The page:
In the years immediately following World War II, business administration was a minor profession, and business schools were institutions of modest repute, viewed as intellectually suspect step-cousins to university economics departments. As management became more crucial to the postwar economy, the quality of executives improved, and business schools responded to competitive forces. Businesses were forced to discipline their hiring through a new reliance on the bottom line, and business schools became increasingly selective and focused on teaching critical economic, accounting, and quantitative content in a useful and relevant fashion. Today, America’s executive workforce is admired across the globe, and its business schools are among the nation’s most prestigious educational units. This all transpired without formal licensing; neither business schools nor America are any the worse off because Bill Gates and Michael Dell never obtained an M.B.A. The world of educational leadership is ripe for a similar revolution.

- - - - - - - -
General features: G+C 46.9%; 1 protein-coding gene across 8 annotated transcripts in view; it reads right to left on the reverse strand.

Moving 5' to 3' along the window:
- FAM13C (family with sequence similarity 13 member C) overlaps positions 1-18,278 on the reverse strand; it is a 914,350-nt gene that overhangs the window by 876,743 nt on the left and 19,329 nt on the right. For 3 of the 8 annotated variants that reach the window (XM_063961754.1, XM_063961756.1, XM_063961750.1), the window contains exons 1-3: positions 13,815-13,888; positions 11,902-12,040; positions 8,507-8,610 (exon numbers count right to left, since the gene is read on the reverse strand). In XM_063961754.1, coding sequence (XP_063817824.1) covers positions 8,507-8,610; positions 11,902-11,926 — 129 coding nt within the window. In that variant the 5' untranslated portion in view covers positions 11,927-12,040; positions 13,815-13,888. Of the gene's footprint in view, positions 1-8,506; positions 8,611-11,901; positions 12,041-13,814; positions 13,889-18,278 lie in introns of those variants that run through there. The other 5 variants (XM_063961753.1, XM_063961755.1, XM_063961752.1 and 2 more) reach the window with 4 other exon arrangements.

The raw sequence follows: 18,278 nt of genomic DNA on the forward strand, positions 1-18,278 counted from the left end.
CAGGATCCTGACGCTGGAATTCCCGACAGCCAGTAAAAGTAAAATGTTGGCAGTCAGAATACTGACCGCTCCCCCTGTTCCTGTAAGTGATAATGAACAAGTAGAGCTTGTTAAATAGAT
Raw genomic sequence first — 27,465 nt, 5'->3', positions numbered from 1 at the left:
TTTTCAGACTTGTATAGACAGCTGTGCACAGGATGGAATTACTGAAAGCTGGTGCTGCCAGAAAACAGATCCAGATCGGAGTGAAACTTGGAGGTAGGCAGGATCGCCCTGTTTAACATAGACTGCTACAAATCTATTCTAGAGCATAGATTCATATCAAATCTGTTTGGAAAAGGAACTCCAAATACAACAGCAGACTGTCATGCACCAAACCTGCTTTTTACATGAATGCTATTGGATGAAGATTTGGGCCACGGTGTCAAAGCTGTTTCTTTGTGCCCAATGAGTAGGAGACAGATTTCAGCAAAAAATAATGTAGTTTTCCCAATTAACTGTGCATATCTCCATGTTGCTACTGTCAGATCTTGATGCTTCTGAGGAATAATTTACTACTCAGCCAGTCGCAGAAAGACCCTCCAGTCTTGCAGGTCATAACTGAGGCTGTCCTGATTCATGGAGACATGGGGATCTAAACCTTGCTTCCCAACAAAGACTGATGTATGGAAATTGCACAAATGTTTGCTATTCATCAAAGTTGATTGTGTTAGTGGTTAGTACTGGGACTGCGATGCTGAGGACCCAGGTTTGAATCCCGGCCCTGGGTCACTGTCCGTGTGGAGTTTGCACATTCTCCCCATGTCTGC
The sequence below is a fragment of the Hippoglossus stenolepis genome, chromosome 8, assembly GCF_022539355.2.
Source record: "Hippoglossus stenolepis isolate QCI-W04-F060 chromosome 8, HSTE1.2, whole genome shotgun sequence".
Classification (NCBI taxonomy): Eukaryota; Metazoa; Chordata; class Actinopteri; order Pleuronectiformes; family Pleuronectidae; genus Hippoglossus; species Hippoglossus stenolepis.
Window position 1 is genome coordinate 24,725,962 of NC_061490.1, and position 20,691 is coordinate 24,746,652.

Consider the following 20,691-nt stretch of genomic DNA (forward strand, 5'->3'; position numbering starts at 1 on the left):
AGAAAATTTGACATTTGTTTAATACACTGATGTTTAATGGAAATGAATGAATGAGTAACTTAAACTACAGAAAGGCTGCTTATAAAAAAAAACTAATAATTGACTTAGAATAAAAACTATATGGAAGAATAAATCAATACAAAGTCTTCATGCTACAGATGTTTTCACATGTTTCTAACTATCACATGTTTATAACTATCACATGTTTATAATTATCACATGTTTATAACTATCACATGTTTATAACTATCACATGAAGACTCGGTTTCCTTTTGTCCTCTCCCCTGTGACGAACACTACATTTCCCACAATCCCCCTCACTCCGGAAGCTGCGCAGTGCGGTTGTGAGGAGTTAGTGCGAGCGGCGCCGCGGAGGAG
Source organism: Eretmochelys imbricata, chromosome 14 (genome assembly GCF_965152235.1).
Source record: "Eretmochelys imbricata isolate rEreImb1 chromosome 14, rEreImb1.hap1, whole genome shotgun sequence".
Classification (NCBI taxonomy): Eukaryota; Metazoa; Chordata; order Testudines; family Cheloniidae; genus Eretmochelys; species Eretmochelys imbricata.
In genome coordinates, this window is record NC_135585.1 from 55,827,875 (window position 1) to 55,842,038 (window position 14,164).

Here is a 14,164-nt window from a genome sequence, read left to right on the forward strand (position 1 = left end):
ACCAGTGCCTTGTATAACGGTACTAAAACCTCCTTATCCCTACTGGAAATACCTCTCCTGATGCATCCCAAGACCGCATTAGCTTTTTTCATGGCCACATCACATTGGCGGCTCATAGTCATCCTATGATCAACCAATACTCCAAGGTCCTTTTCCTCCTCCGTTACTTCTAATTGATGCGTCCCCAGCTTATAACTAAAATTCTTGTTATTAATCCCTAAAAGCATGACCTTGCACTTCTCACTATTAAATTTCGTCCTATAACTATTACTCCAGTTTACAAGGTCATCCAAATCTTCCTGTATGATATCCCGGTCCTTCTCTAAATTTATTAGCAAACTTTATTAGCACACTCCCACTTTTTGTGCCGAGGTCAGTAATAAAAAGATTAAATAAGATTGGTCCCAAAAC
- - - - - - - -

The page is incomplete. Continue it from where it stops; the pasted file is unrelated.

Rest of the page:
-Frederick M. Hess is a resident scholar at the American Enterprise Institute and executive editor of Education Next. This essay is adapted from A License to Lead? A New Leadership Agenda for America’s Schools (Progressive Policy Institute, 2003).




Comment on this article
  • Jon says:

    In a world where expertise requirement is growing exponentially I believe, as I always have, that the key to being a good leader is being able to lead people. Gone are the days when the leader, especially in education, will need to be an expert on each and every department under which they lead. The key is “knowing who knows” what needs to be done and seeing that they do it. As an elementary school leader I find it impossible to be an expert on each an every niche of preK-5 teaching. On the other hand, I do believe that I am very good at “knowing” people. When staff come to me with questions I can’t answer I do not feel inadequate, I simply send them to the person that does know the answer. Putting up restrictions or setting up hoops to jump through before one can become a leader at various levels punishes those who are ready and rewards those who have simply “put in their time”. Good leaders are needed in many fields and if school systems won’t hire non traditional superintendents I am quite certain that other businesses will, and for much more than a school system can afford.